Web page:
(Yeah, I didn't enjoy the last book of Hunger Games nearly as much as the first. The mental anguish was realistic, but that doesn't always make it good fiction. But the thing that bugged me the most was the violation of the rule of law in the conclusion. Ridiculous . . . but that's neither here nor there.)

NĂºria Coe said...

That's funny, I felt the same way about Katniss too. I thought that the only reason she was likable was the fact that she loved her little sister so much. That and only that was what made her somewhat human. Take that out and I couldn't find it in me to root for her.

Rosemary Gemmell said...

Great post, Diana, though I don't agree about Bella! My grown-up daughter and I thought she was pretty strong in what she eventually went through. Haven't seen the Pippi film but I'm rewatching Anne of Green Gables and loving it. Haven't read or seen Hunger Games yet.

I do agree about those 'bad' characters we love to watch. Becky Sharp from Vanity Fair is similar to Scarlet, and is just as watchable.

Diana said...

I'm glad I wrote this because it just proves that just because someone says a character is unlikable another person totally gets it. I'm especially hard on female characters, I don't know why. I hate hate hate the snarky, dectectivey kind of characters and I especially hate whiny ones. One of my all time fav female characters is Emma. Love her. Thanks for commenting. :)

J.L. Campbell said...

Really interesting post as I've been writing a paper on characters. They definitely don't have to be likeable for people to want to read their stories as you've proven here. Still haven't read the Hunger Games. I must remedy that soon.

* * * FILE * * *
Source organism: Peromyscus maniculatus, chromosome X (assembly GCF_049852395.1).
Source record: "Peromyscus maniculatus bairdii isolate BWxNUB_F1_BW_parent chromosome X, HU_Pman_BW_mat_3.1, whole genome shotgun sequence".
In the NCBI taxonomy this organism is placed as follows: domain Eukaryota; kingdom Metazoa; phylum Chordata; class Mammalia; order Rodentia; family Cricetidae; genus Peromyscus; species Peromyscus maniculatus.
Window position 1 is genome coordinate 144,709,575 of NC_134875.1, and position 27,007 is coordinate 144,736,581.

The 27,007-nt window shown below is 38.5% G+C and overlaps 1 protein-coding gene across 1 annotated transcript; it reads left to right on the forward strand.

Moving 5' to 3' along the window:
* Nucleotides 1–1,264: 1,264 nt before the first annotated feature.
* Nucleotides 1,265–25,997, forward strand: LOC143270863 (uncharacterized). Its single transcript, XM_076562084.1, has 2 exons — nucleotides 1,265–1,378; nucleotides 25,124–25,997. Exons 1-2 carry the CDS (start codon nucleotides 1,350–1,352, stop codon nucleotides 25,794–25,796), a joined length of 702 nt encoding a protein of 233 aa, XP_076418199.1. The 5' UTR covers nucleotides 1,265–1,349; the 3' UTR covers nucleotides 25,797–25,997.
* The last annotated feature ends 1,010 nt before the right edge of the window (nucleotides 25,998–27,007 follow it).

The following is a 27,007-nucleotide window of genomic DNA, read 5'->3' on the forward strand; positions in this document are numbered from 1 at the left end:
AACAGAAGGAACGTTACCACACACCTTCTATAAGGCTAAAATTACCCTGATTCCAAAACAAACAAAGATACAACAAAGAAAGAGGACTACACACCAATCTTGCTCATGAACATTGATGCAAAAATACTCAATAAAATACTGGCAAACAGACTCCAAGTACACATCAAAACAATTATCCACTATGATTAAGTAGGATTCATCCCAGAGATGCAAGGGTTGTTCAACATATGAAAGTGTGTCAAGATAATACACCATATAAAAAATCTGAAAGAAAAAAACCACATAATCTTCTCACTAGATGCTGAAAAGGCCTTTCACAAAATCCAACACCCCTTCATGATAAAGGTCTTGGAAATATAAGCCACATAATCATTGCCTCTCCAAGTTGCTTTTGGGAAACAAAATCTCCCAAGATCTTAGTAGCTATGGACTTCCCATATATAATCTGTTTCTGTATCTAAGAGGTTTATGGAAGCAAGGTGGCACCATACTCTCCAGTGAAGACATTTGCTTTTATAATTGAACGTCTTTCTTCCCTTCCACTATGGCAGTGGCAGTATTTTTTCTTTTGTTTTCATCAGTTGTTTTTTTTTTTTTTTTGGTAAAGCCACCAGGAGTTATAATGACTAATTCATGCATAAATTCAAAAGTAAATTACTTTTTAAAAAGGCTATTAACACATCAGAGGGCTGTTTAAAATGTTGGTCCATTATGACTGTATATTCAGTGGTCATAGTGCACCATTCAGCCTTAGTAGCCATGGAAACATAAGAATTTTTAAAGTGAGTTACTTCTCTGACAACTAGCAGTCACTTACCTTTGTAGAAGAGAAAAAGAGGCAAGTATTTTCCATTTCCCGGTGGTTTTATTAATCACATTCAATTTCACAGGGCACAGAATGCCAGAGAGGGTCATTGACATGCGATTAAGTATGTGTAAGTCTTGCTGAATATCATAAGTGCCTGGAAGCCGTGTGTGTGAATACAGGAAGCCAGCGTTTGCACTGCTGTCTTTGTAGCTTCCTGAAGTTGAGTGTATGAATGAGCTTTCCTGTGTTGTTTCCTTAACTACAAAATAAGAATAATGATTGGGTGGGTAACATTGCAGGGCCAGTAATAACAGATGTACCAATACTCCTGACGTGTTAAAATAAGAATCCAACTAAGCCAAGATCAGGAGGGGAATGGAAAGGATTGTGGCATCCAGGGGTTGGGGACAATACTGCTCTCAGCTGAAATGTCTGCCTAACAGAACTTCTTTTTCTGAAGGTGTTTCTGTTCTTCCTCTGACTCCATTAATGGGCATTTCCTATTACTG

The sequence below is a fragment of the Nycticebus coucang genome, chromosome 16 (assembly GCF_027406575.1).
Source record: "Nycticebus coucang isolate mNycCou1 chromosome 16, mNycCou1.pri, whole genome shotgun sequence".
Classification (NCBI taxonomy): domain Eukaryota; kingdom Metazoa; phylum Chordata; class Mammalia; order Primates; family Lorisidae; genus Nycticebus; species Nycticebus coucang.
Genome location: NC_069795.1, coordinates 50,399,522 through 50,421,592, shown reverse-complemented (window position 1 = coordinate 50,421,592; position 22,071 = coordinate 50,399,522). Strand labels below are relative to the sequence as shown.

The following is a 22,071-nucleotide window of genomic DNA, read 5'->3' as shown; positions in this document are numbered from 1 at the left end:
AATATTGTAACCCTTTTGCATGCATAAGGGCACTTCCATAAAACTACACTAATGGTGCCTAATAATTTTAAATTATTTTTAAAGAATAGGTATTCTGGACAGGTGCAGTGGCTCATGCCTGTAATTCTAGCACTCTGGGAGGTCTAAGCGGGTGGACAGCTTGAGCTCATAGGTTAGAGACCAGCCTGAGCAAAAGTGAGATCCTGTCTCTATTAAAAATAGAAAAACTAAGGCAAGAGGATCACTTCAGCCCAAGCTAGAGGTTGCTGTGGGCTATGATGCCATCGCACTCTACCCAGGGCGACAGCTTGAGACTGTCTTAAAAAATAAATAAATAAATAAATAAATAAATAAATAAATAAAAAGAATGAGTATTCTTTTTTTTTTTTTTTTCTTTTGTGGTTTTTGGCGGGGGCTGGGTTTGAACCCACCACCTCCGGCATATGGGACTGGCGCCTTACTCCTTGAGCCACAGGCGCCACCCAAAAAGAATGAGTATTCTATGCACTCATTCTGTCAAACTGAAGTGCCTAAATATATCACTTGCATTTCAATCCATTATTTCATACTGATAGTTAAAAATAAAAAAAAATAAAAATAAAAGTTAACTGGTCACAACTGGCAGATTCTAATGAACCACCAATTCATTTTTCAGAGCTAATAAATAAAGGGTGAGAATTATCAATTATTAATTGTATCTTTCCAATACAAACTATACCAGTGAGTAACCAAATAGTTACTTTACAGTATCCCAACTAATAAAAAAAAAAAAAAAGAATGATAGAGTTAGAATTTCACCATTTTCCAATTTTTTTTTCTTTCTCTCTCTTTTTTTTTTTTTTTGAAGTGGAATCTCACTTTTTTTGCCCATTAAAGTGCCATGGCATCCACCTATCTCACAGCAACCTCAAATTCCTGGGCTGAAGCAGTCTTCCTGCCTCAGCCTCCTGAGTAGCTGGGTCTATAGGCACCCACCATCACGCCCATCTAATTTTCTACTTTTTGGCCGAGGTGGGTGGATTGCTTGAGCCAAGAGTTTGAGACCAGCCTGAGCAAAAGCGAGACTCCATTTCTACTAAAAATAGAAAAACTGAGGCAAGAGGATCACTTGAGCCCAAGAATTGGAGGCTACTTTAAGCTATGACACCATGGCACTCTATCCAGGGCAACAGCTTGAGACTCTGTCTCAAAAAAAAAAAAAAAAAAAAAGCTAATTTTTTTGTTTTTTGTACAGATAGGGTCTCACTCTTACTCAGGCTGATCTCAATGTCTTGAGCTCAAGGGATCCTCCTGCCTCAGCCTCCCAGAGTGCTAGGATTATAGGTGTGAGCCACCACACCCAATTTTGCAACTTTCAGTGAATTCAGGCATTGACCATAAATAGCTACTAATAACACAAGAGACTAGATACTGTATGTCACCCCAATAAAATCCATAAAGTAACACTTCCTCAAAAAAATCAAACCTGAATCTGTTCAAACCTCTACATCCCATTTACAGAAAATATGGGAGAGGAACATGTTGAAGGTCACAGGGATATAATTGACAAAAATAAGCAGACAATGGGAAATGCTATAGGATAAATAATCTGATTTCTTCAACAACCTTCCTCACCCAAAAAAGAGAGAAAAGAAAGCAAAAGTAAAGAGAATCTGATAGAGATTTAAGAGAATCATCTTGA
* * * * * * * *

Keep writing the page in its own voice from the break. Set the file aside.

Lani Wendt Young said...

I hate Pipi Longstocking. Ugh. But I liked Bella.

Is interesting question about the likeability of the main character in a book. Do i need to 'like' a MC for me to enjoy a book? Hmm, I wouldnt be able to enjoy it if i thought they were completely odious people. For me, the MC needs to be someone i can sympathize/empathize with? Not neccessarily LIKE them. My book TELESA has a lead female MC which a lot of reviewers are getting really annoyed with "She's so annoying I wanted to punch her..." (okaaay, thanks!) but they absolutely ADORE the male romantic lead and most of their complaints about the female MC are because 'she doesnt deserve such a wonderful guy...'

Maybe what matters more than likeability is authenticity. Belieavability. (is there even such a word?!) Is the character 'real' enough that people will believe in the possibility of their existence, and so that they will either HATE them or love them.

Nice blog post.